After Estrada's night at the shelter, he rode his bike around the block, trying to figure out what to do next. A Pacific-Islander transwoman called out to him, offering to take care of his duffel bag. Myra Omar had long been a fixture at the shelter, Estrada says. She's blessed with pipes like Lady Gaga, fists like Muhammad Ali and an outsized maternal heart for homeless kids. "Everybody knows Myra," he says. "She's a loud Pacific Islander. You're not going to miss seeing a dude in a sarong."

Omar moved to Utah to be with a sister, but a year later in 2011, after her sibling moved out of state, Omar lost her job and for the first time was homeless.

When the baby she was caring for at the shelter died, it sent her into a meth-fueled downward spiral. "When he passed away, I didn't care for life anymore," she says. Omar was a hardcore meth user for three years, calling it her "supermodel phase" because she went from 250 to 120 pounds.

Sitting on the edge of her small cot in one of Safe Haven's apartments in downtown Salt Lake City, she recalls watching over about 50 street kids at the shelter during a five-year span. Omar speaks with a softly melodious voice, swaying slightly side to side as she talks.

To make money, she and her kids would gather in a circle and roll cigarettes with loose tobacco from a local tobacconist and five small rolling machines. She sold the smokes seven for a dollar.

Of all her kids, it was Estrada who stole her heart. "He made sure that he was my special one," she says.

While she was more than capable of administering a beat-down to anyone who threatened one of her clan, her biggest challenge was warding off the allure for some of her brood working for dealers on the men's side of the shelter.

Pastor and street outreach advocate John Welch came to know Omar and Estrada well through his work with Street Krew, a K2 Church-affiliated group that provides friendship and support to the homeless. "As much as [Omar] tries to protect these kids, a lot of the drug dealers prey on [them]," Welch says. "They become an addict and the easiest way to deal with addiction is [to] become a runner for your supplier."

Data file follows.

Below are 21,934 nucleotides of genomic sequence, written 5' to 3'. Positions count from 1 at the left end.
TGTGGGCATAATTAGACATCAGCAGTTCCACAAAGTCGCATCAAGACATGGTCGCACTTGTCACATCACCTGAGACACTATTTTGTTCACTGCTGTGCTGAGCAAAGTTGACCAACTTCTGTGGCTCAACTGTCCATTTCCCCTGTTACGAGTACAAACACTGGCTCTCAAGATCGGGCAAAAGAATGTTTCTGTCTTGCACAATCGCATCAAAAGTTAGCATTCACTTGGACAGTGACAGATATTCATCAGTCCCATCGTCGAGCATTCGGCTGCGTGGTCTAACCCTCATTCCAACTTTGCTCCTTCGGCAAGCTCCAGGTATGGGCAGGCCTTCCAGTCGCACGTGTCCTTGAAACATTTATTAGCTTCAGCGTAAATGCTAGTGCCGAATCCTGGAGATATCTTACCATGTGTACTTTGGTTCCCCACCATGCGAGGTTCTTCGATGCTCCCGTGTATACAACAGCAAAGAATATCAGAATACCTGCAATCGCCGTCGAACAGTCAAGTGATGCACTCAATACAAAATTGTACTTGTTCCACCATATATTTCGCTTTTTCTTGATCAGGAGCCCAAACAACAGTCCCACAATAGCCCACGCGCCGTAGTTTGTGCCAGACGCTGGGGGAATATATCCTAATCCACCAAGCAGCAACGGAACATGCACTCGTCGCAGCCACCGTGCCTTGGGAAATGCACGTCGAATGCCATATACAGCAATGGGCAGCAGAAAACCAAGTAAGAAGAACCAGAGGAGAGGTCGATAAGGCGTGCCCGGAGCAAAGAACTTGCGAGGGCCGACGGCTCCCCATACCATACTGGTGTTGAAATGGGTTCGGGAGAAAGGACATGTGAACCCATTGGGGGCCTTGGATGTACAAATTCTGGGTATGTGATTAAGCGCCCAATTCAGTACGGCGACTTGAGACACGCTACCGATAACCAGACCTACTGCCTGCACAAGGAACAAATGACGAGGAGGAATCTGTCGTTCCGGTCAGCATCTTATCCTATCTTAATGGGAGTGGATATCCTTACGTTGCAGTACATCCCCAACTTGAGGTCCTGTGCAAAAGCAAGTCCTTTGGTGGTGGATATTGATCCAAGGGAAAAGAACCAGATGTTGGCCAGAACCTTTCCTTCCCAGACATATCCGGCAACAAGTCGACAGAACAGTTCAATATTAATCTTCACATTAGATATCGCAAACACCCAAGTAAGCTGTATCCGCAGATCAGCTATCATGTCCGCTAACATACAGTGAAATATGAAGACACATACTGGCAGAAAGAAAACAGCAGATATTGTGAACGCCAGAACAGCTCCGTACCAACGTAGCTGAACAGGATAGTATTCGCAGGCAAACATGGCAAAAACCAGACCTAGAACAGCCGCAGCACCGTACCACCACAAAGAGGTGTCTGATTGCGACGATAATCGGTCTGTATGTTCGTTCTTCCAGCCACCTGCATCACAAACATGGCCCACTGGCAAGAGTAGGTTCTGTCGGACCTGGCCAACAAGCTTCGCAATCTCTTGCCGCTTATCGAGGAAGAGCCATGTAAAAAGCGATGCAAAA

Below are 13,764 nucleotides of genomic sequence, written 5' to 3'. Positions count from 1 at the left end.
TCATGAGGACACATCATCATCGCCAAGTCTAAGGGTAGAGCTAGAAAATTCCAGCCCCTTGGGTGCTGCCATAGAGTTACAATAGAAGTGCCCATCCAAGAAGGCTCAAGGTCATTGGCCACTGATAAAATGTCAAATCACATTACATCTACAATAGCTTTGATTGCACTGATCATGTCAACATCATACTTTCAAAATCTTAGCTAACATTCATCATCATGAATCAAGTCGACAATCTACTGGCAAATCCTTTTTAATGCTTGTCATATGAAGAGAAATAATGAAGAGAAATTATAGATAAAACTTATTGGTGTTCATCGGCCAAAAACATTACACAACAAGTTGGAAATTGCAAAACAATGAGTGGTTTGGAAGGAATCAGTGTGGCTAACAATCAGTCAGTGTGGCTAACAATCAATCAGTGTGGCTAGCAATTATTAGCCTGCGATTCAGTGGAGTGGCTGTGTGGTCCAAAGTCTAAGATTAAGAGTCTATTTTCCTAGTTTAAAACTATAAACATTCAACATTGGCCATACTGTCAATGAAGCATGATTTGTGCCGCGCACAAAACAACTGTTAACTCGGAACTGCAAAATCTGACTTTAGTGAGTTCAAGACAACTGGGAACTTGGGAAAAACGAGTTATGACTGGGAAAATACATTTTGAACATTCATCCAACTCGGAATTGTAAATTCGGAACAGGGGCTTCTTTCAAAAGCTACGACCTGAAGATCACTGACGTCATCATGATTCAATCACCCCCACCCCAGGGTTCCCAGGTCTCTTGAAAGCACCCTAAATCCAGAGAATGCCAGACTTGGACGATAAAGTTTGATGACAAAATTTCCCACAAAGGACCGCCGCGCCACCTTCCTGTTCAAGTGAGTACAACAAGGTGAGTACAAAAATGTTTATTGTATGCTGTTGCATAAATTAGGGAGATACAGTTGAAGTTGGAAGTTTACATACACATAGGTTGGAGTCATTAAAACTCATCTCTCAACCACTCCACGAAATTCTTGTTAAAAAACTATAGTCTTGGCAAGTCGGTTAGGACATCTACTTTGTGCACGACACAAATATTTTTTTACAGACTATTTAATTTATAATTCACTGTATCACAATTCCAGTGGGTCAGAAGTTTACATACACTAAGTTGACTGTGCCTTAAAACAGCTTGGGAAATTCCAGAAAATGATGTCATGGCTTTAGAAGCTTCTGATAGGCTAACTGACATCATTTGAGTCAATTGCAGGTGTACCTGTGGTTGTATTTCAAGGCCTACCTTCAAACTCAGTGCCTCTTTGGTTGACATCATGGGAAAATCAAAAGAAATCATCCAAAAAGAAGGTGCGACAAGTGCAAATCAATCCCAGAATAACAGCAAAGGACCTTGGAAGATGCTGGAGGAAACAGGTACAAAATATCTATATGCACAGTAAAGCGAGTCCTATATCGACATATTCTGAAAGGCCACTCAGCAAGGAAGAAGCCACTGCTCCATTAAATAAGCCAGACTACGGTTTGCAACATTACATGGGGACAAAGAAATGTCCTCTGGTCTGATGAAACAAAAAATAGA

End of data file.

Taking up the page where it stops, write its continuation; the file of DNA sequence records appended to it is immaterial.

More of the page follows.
While Omar hated the the dealers' predatory nature, she nevertheless also sold spice cigarettes. Estrada recalls buying containers of spice from a white man in a red SUV for $60 a bottle—$100 for two—and then rolled-out joints, two for $5. If their days were spent making and selling the cigarettes, at night they slept in an abandoned trailer or building, wherever they could nest for the night.

As the long 2013 summer nights continued, Estrada's drug use evolved from spice to meth. "It felt like I drank 100 Red Bulls," he says about the first time he tried the substance. "I didn't feel anything." At the same time, he had a deepening disdain for sleeping rough and making pennies. "I was tired of breaking even with spice and cigarettes," he says. "I wanted to get into a hotel room and sleep in a bed."

THE DEVIL'S SHARE
In July, Estrada decided to explore his options on the men's side of the shelter, where dealers sold 0.2 grams of dope in fingernail-width "balloons" through middlemen and homeless runners. He settled against a black fence and lit up a spice joint. He watched the "spitters," he says, "how they were basically bringing people to them, getting money, pulling a wad out of their pocket, giving change, then they'll spit the balloons in their mouths out."

A self-assured man in blue jeans, a T-shirt and backpack approached him with, Estrada recalls, "the cheesiest smile on his face. He knows he's going to get what he wants."

"¿Qué estás haciendo aquí?" the man asked.

"Nothin'. Chillin'," Estrada replied.

When the Mexican national learned he was smoking spice, he told him in broken English it was bad for him.

"Only thing that's cheap," Estrada recalls answering.

He introduced himself as Hector and asked him if he wanted to work. He spit out 10 balloons of heroin, then pulled out a spice jar with crack in it. "I wiped it off and went around selling it," Estrada says.

When he earned $60 on commission from his sales that day, Estrada told Hector to hold the money for him until he could double it. Hector didn't have to ask twice if he wanted a hotel room. They bought food and clean clothes. Estrada took a shower "and felt good for once."

"Hector was offering something financially that Myra wasn't, which looked to Gabe like a way out," Welch says. "Gabe would have felt that this is exactly the posse I should be rolling with." Get to know Estrada, though, and it was clear, he "needed more of a family than a crew," the advocate adds.

Hector and Estrada shared a similar, prankster sensibility, but differed over drug consumption. Estrada's taste for "white-boy" drugs—meth and heroin—were frowned upon by Hector and other Mexican counterparts. "Those are the devil's drugs," Estrada says. Hector prefered powdered cocaine and alcohol.

Losing one of her kids to a dealer was Omar's nightmare, even more so when it came to Estrada. He was so talkative and friendly—qualities Omar knew were perfect for a dealer in search of good salesmen to exploit.

She was devastated. "Every time I'd hear his name, hear he was on the block, I'd cry." She couldn't help but smart over the ingratitude. "After making him my favorite street kid, the bastard took off and left me hanging," she says. But then, she acknowledges, Hector had more drugs. "Everybody goes through Hector because he had the fattest dope."